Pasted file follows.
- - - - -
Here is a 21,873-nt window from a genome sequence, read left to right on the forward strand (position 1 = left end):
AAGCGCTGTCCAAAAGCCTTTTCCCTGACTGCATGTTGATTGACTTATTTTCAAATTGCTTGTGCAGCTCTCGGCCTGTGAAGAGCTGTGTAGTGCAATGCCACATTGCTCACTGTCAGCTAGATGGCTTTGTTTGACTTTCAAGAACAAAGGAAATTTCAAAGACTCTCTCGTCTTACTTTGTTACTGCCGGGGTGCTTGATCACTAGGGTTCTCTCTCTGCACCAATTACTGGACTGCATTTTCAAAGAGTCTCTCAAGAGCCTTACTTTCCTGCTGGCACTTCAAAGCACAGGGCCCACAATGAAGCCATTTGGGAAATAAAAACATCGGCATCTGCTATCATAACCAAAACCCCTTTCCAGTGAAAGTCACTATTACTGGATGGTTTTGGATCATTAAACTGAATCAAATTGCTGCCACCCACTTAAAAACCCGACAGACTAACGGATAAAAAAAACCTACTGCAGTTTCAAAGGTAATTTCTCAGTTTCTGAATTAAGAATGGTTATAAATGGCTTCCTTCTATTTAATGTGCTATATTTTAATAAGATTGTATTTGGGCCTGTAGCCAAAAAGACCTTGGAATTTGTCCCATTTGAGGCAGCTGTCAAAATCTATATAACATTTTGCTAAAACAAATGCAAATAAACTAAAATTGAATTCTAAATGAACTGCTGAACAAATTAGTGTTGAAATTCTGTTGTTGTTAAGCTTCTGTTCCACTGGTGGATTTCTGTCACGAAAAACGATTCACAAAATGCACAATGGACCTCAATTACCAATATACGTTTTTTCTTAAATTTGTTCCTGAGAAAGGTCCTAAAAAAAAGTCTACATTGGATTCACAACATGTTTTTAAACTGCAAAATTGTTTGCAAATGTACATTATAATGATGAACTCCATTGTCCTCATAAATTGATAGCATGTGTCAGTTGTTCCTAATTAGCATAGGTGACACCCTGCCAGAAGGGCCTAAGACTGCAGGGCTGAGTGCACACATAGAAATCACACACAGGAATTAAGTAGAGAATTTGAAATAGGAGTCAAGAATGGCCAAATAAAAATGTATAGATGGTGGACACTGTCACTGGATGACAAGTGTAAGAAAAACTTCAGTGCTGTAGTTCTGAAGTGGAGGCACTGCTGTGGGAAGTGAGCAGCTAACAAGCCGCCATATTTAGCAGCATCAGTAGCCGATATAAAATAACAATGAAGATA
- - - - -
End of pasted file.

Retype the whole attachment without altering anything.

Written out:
Here is a 21,873-nt window from a genome sequence, read left to right on the forward strand (position 1 = left end):
AAGCGCTGTCCAAAAGCCTTTTCCCTGACTGCATGTTGATTGACTTATTTTCAAATTGCTTGTGCAGCTCTCGGCCTGTGAAGAGCTGTGTAGTGCAATGCCACATTGCTCACTGTCAGCTAGATGGCTTTGTTTGACTTTCAAGAACAAAGGAAATTTCAAAGACTCTCTCGTCTTACTTTGTTACTGCCGGGGTGCTTGATCACTAGGGTTCTCTCTCTGCACCAATTACTGGACTGCATTTTCAAAGAGTCTCTCAAGAGCCTTACTTTCCTGCTGGCACTTCAAAGCACAGGGCCCACAATGAAGCCATTTGGGAAATAAAAACATCGGCATCTGCTATCATAACCAAAACCCCTTTCCAGTGAAAGTCACTATTACTGGATGGTTTTGGATCATTAAACTGAATCAAATTGCTGCCACCCACTTAAAAACCCGACAGACTAACGGATAAAAAAAACCTACTGCAGTTTCAAAGGTAATTTCTCAGTTTCTGAATTAAGAATGGTTATAAATGGCTTCCTTCTATTTAATGTGCTATATTTTAATAAGATTGTATTTGGGCCTGTAGCCAAAAAGACCTTGGAATTTGTCCCATTTGAGGCAGCTGTCAAAATCTATATAACATTTTGCTAAAACAAATGCAAATAAACTAAAATTGAATTCTAAATGAACTGCTGAACAAATTAGTGTTGAAATTCTGTTGTTGTTAAGCTTCTGTTCCACTGGTGGATTTCTGTCACGAAAAACGATTCACAAAATGCACAATGGACCTCAATTACCAATATACGTTTTTTCTTAAATTTGTTCCTGAGAAAGGTCCTAAAAAAAAGTCTACATTGGATTCACAACATGTTTTTAAACTGCAAAATTGTTTGCAAATGTACATTATAATGATGAACTCCATTGTCCTCATAAATTGATAGCATGTGTCAGTTGTTCCTAATTAGCATAGGTGACACCCTGCCAGAAGGGCCTAAGACTGCAGGGCTGAGTGCACACATAGAAATCACACACAGGAATTAAGTAGAGAATTTGAAATAGGAGTCAAGAATGGCCAAATAAAAATGTATAGATGGTGGACACTGTCACTGGATGACAAGTGTAAGAAAAACTTCAGTGCTGTAGTTCTGAAGTGGAGGCACTGCTGTGGGAAGTGAGCAGCTAACAAGCCGCCATATTTAGCAGCATCAGTAGCCGATATAAAATAACAATGAAGATA